Sadly, it’s not that rare that people get injured or even killed while trying to take selfies with wild animals. On Saturday, 9 March, another case of selfie-related attack occurred when a woman got to close to a zoo fence in order to snap some selfies with a jaguar.
The upcoming Samsung Galaxy S10 was rumored to have five, and then six cameras, with two of them on the front. They won’t be just numerous but apparently, they’ll also allow you to shoot pretty high-quality selfies. In the latest teaser video posted by Samsung Vietnam, it’s been revealed that the front camera will be capable of shooting 4K videos.
Grab your phone, open the front-facing camera, strike a pose, click, and you’re done. It takes only a few seconds to take the perfect selfie nowadays, but what was it like a century ago? Well, if you wanted to get into the shot, it took a bit more effort than today. And in a photo that recently emerged on Reddit, you can see a creative photographer who figured out a clever way to include himself in the shot.
When DxOMark first added smartphone camera rankings into its database back way back in 2012, a lot of people thought it was just a prank. But no. For the last seven years, they’ve been ranking new smartphones as they come out to see which is the best of the bunch.
The process has evolved over the years, with new features and metrics added, but now they’re adding one more set of tests into the mix. And this one isn’t a joke, either. DxOMark is now going to be judging the front-facing selfie camera.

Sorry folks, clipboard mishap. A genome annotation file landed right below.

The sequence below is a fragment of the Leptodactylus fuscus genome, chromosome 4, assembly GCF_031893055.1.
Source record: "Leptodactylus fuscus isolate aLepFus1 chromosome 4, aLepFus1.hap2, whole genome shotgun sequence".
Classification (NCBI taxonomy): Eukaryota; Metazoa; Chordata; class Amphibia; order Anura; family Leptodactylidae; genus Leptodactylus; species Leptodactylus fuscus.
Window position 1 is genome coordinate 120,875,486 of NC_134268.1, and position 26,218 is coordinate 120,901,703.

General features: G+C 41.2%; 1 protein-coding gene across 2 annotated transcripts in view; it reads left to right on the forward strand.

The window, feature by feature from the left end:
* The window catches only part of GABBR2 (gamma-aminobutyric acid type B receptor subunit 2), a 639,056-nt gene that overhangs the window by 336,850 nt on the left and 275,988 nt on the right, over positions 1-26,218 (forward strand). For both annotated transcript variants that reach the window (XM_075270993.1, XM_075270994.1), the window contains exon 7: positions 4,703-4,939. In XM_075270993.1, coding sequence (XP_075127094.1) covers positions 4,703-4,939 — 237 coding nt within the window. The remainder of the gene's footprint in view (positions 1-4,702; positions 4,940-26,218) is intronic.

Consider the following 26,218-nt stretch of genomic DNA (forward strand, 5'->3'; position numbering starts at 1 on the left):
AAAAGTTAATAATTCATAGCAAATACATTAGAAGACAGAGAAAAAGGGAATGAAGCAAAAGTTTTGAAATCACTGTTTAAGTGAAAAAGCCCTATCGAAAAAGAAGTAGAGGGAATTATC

We have seen people destroying works of art, nature, and their own lives while taking selfies. A few days ago, a visitor of an exhibition in Russia managed to ruin two works of iconic artists: Salvador Dalí and Francisco Goya. While the Goya painting only had the glass and the frame damaged, in Dalí’s case, the painting itself suffered the damage as well.
After iPhone XS was announced, some users noticed that its front camera beautifies selfies by default. The coin “BeautyGate” for this was soon coined to refer to this bug, but former Apple designer Sebastiaan de With explained that it’s a consequence of noise reduction. However, Apple has now admitted: the so-called “BeautyGate” is real, and it’s indeed a camera bug.
YouTuber Jonathan Morrison caused some stir on Instagram and Twitter on Saturday and trolled both Apple and Android users with a single photo. He posted a selfie with a caption: “Pixel 2 Portrait mode 👀 rocking the smalls hat 👀 thoughts?” Android fans rushed to praise the image quality and of course, to bash the iPhone. But a day later, Jonathan revealed the truth: the photo was actually taken with an iPhone XS.
It’s sad but true that nowadays it’s hard to imagine our social media feeds without selfies. And what’s even sadder is that people get killed while trying to capture the most like-worthy snapshot of themselves.
The selfie as a phenomenon has already been a topic of studies, and a recently published one explores the issue of fatal selfies. A team of researchers has published the results, exploring the numbers of selfie-related deaths, as well as the main reasons behind these tragedies.
We have heard of many accidents that occurred because of a selfie. Sadly, another one happened on Wednesday when an Israeli hiker was found dead in Yosemite National Park. Reportedly, the young man fell to his death while trying to take a photo of himself.